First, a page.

Returning to the photo-before-last, the east-facing frontage in full morning sunlight is that of the Athenaeum, whose Neoclassical clubhouse at 107 Pall Mall was designed by Decimus Burton FRS to occupy a plot of land made available after the demolition of Carlton House. It was completed in 1830, making it the earliest in this distinguished Pall Mall block. Decimus himself was something of an early starter: the tenth child (hence the name) of Regency property developer James Burton, he was only 26 when he began work on the Athenaeum, and was soon elected to our Fellowship at the age of 32, proposed by such luminaries as Michael Faraday, Marc Isambard Brunel and Charles Lyell.
A short walk across Waterloo Place to Carlton House Terrace takes you past the Royal Society’s front door (we’ll let you in for Open House 2022, fingers crossed!) to the fourth stop on the tour route. Here you can see numbers 3 and 4 Carlton House Terrace, now home to the Royal Academy of Engineering (above). The overall scheme for the Terrace – also built on the gardens of the old Carlton House – is generally attributed to Nash, assisted by Decimus Burton, but these two houses are exclusively Decimus’s work, commissioned by Lord de Clifford and Lord Stuart de Rothesay respectively.
The tour route now returns to Pall Mall, heads west past St James’s Palace, and follows Cleveland Row as it narrows to a small passage between railings into the eastern side of Green Park. Just before you reach this cut-through, at point 5 on the map, you’ll see an imposing portico on your right, with the inscription ‘Restituta Anno Domini MDCCCXLIX’ above the doorway:
This is Bridgewater House, another of the works of Sir Charles Barry FRS, who rebuilt the house in 1840-54. It’s now in private hands, so the front door will likely remain closed to you, though a local history society I’m acquainted with via Royal Society tours does seem to have managed a visit. And if you’ve watched more Downton Abbey than me (not difficult – a single episode will do), then the exterior might be familiar to you as the fictional Grantham House…
Once you’ve turned right into Green Park, you’ll see the best view of Bridgewater House when you look back east. Here it is (L), with my apologies for not leaving work a bit earlier, allowing the late summer afternoon shadows to creep up the front before I could take my snaps:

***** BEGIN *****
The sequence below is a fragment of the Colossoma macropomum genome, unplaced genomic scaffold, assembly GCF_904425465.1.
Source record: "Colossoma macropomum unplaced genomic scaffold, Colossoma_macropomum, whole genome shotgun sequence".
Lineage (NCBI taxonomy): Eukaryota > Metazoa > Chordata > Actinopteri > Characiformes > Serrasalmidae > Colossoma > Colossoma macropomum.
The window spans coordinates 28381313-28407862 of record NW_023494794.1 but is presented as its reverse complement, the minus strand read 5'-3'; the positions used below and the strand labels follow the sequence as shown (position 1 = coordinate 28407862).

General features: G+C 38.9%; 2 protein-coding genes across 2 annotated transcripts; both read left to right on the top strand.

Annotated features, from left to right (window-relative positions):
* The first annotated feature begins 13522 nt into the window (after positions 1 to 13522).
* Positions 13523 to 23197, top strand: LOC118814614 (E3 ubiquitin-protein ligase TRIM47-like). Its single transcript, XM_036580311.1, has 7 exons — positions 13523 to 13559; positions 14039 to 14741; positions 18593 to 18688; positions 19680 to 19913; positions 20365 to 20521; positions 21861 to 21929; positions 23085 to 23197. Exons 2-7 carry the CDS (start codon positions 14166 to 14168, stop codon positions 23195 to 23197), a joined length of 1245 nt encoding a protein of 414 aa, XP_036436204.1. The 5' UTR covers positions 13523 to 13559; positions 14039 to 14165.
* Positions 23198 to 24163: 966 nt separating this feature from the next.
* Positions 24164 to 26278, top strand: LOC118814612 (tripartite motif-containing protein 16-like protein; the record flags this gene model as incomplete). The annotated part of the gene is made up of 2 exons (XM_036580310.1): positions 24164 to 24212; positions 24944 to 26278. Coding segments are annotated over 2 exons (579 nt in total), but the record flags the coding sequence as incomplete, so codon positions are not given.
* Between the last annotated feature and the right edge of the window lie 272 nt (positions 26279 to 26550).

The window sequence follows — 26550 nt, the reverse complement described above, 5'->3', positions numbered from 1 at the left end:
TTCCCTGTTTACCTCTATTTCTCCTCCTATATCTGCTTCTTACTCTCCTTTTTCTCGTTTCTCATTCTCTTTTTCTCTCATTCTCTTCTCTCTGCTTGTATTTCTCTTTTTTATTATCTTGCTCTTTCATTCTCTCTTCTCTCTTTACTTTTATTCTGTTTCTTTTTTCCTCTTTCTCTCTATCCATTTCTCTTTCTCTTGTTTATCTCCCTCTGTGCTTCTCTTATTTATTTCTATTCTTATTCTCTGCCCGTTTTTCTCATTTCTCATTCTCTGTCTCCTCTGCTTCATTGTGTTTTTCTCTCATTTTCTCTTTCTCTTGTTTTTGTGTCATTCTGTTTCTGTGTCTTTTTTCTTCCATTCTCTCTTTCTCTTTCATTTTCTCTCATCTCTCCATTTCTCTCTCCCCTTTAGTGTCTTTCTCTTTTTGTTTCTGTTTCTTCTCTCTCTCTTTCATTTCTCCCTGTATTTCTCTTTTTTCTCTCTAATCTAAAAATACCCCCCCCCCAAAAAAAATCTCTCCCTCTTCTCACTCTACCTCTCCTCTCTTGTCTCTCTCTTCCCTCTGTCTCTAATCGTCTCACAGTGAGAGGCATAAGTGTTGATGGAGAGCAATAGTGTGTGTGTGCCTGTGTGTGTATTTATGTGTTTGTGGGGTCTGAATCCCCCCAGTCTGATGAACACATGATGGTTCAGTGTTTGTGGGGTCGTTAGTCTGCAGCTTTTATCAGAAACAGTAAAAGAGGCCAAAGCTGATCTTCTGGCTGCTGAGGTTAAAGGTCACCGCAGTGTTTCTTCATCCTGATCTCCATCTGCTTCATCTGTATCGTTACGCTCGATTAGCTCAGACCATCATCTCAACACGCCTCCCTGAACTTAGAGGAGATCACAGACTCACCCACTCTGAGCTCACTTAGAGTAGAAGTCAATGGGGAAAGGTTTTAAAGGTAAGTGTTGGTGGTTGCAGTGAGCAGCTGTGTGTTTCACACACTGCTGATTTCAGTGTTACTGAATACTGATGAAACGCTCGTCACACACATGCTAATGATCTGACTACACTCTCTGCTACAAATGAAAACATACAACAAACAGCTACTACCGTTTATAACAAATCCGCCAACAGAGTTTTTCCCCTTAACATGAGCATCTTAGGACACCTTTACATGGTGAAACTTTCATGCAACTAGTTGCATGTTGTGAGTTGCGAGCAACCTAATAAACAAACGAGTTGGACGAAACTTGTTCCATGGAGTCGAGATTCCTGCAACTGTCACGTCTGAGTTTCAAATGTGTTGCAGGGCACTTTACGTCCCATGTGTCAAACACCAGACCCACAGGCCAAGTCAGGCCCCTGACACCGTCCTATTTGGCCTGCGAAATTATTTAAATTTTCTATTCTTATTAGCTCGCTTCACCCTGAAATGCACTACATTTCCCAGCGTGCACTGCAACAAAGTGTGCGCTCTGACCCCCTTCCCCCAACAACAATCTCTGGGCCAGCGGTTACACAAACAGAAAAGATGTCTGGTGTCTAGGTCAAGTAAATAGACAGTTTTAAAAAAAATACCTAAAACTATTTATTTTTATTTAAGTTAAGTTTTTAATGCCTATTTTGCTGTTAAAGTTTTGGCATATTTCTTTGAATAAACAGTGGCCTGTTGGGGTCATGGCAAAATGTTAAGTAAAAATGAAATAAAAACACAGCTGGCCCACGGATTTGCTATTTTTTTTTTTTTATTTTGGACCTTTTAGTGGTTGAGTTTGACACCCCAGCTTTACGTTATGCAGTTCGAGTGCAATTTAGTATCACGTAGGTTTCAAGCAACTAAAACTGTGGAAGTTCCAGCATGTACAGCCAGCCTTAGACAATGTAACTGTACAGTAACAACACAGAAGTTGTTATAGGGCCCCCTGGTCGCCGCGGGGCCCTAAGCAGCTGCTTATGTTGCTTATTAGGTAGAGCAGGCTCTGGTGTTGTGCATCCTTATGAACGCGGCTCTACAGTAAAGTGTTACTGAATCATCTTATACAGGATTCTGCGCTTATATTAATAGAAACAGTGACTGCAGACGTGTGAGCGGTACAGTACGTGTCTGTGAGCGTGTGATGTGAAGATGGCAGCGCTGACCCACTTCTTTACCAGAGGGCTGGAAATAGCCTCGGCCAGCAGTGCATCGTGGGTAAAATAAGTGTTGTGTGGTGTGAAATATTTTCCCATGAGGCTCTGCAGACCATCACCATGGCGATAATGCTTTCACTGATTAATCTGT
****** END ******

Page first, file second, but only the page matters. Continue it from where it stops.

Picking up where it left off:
Carry on up the side of Green Park, towards the tube station, to glimpse another stunning mansion facade: Spencer House (R), number 6 on the map and open to tour groups on Sundays. While the facades of Spencer House were done by a non-Fellow, John Vardy, the interiors were the creation of his successor on the project from 1758, James ‘Athenian’ Stuart FRS.
Another eighteenth-century architect with Scottish origins, Stuart was from a much humbler background than his contemporaries – I doubt the Adam brothers had to walk to Italy on their Grand Tour, as Stuart is said to have done on his. Elected to the Royal Society in the same year as his Spencer House commission, Stuart’s election certificate notes that he ‘particularly applyed himself to the study of antiquity, during a long residence in Greece and Italy’, and his published work on his return to London helped to inaugurate the Greek Revival movement in Britain.
OK, we’re nearly there now, but the route briefly gets trickier: continue through Green Park and keep an eye out for a small alleyway to your right. This goes via a narrow covered passage – breathe in if anyone’s coming in the opposite direction – into St James’s Place, where the front door of Spencer House is situated. Walk on to St James’s Street, turn left and slightly uphill, then left again into Park Place, a short street which dead-ends at the gateway to the Royal Over-Seas League, tour stop number 7. Here it is, as viewed from Park Place (L) and Green Park (R):
The building – much older than the organisation it accommodates – consists of two houses, Rutland House and Vernon House. The former is another creation of James Gibbs FRS (St Martin-in-the-Fields, remember?), and you can read about it in this Open House blogpost I found on their website.
To conclude the tour, you’ll need to retrace your steps back along Park Place, and then zig-zag up to 197 Piccadilly. This is the eighth and final tour stop: St James’s Church, Piccadilly, consecrated in 1684:
The church was designed by Sir Christopher Wren FRS, Founder Fellow of the Royal Society, President 1680-82, and definitely the most famous architectural name on our roster. It was rebuilt following heavy damage in WWII; if you seek Wren’s original monuments elsewhere, of course, there are plenty of other churches to choose from, including a pretty impressive cathedral which you may know.
That’s outside the range of this tour, however, as are many other London buildings designed by Royal Society Fellows: the Royal Observatory, Sir John Soane's Museum, Somerset House and the Monument, to name but a few. I hope you’ve enjoyed my starter walk, anyway, and are feeling inspired to venture further in the footsteps of our ‘Fellow architects’.